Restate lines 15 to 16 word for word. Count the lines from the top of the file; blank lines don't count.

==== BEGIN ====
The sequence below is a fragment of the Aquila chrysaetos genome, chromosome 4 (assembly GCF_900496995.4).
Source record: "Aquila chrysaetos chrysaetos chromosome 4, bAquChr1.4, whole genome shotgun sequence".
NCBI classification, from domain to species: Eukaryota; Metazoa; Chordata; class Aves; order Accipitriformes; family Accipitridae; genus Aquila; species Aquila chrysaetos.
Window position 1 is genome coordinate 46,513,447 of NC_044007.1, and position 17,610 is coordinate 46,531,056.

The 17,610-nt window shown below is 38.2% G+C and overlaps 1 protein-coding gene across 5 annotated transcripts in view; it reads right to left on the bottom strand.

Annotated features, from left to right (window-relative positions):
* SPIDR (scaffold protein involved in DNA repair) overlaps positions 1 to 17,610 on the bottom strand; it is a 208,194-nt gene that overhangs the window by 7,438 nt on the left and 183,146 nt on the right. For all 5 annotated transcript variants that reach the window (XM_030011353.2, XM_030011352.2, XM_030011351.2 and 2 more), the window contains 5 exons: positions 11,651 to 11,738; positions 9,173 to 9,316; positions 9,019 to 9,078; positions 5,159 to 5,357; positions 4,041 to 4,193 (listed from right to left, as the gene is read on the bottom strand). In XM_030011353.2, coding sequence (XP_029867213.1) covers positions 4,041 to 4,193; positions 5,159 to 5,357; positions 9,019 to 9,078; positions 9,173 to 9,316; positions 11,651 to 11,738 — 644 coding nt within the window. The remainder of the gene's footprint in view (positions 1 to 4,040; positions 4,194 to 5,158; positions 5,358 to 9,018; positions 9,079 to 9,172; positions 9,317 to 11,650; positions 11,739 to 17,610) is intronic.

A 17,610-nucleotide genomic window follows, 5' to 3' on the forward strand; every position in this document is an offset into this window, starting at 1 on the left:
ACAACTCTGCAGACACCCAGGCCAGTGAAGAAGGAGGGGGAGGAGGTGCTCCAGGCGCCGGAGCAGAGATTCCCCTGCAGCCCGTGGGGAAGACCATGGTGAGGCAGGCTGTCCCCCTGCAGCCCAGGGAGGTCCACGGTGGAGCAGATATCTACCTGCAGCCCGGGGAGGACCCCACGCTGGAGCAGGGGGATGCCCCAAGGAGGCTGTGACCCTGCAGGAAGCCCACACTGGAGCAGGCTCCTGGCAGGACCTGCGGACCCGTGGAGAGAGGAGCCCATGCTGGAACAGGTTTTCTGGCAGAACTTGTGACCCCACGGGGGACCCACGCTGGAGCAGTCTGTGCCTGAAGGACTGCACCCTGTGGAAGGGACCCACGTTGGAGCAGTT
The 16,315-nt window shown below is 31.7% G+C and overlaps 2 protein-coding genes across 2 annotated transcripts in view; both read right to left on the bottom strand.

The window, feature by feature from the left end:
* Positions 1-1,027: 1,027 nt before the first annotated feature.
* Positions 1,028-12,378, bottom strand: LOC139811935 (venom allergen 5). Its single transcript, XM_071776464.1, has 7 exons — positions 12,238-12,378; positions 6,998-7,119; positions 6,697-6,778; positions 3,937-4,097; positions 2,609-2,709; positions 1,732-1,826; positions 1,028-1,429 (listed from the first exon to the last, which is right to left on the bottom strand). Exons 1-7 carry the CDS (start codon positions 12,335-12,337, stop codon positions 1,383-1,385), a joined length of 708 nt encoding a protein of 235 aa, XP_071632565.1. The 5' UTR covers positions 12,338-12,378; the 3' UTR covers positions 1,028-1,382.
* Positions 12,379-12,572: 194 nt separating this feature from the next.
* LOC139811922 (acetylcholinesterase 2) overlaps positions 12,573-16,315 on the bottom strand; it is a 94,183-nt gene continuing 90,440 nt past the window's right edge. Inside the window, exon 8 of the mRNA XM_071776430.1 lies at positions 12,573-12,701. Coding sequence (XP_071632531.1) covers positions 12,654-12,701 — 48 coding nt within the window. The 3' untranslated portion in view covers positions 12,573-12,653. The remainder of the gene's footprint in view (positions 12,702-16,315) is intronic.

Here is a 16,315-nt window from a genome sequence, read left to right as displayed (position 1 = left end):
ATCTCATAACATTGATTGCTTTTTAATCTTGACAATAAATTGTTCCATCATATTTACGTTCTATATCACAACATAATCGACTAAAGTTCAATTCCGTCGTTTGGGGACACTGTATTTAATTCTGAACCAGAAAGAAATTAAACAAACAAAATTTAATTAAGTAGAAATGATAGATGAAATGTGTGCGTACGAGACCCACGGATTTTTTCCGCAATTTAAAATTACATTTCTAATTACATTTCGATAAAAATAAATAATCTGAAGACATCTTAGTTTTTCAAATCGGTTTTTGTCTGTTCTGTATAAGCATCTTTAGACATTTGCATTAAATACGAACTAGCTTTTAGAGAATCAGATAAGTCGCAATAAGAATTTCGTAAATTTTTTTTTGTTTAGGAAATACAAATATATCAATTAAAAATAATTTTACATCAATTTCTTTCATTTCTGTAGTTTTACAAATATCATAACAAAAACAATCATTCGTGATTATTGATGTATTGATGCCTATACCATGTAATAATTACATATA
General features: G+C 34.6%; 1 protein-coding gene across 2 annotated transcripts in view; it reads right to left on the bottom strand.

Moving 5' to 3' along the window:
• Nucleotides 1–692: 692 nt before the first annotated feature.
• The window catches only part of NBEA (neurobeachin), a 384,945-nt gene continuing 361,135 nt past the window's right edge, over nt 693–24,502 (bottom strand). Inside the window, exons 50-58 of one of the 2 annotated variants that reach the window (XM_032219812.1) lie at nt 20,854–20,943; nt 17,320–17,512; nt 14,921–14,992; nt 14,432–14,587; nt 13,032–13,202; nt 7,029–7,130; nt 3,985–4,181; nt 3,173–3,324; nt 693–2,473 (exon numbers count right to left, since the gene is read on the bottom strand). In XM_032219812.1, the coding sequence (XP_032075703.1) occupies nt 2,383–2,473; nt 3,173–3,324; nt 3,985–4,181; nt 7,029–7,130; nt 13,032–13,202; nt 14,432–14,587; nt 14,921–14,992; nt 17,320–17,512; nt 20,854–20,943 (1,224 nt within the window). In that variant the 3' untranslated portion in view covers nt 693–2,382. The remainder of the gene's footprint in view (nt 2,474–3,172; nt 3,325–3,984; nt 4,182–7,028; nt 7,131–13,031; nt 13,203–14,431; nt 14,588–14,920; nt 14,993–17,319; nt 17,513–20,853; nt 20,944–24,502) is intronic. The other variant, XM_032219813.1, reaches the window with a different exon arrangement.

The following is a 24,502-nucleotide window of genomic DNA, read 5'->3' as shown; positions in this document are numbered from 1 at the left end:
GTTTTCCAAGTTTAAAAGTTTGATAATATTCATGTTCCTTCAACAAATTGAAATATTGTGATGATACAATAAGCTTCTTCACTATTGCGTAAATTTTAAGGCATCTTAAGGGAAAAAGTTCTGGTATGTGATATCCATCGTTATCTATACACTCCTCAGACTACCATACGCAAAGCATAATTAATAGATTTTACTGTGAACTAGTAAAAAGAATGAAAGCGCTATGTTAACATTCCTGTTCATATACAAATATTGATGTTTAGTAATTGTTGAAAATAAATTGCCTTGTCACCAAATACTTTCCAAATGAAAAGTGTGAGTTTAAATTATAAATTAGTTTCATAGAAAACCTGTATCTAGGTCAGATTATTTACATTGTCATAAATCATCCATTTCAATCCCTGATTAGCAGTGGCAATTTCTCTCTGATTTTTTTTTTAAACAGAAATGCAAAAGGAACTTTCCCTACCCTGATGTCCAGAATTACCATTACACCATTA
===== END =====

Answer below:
* LOC139811922 (acetylcholinesterase 2) overlaps positions 12,573-16,315 on the bottom strand; it is a 94,183-nt gene continuing 90,440 nt past the window's right edge. Inside the window, exon 8 of the mRNA XM_071776430.1 lies at positions 12,573-12,701. Coding sequence (XP_071632531.1) covers positions 12,654-12,701 — 48 coding nt within the window. The 3' untranslated portion in view covers positions 12,573-12,653. The remainder of the gene's footprint in view (positions 12,702-16,315) is intronic.

Here is a 16,315-nt window from a genome sequence, read left to right as displayed (position 1 = left end):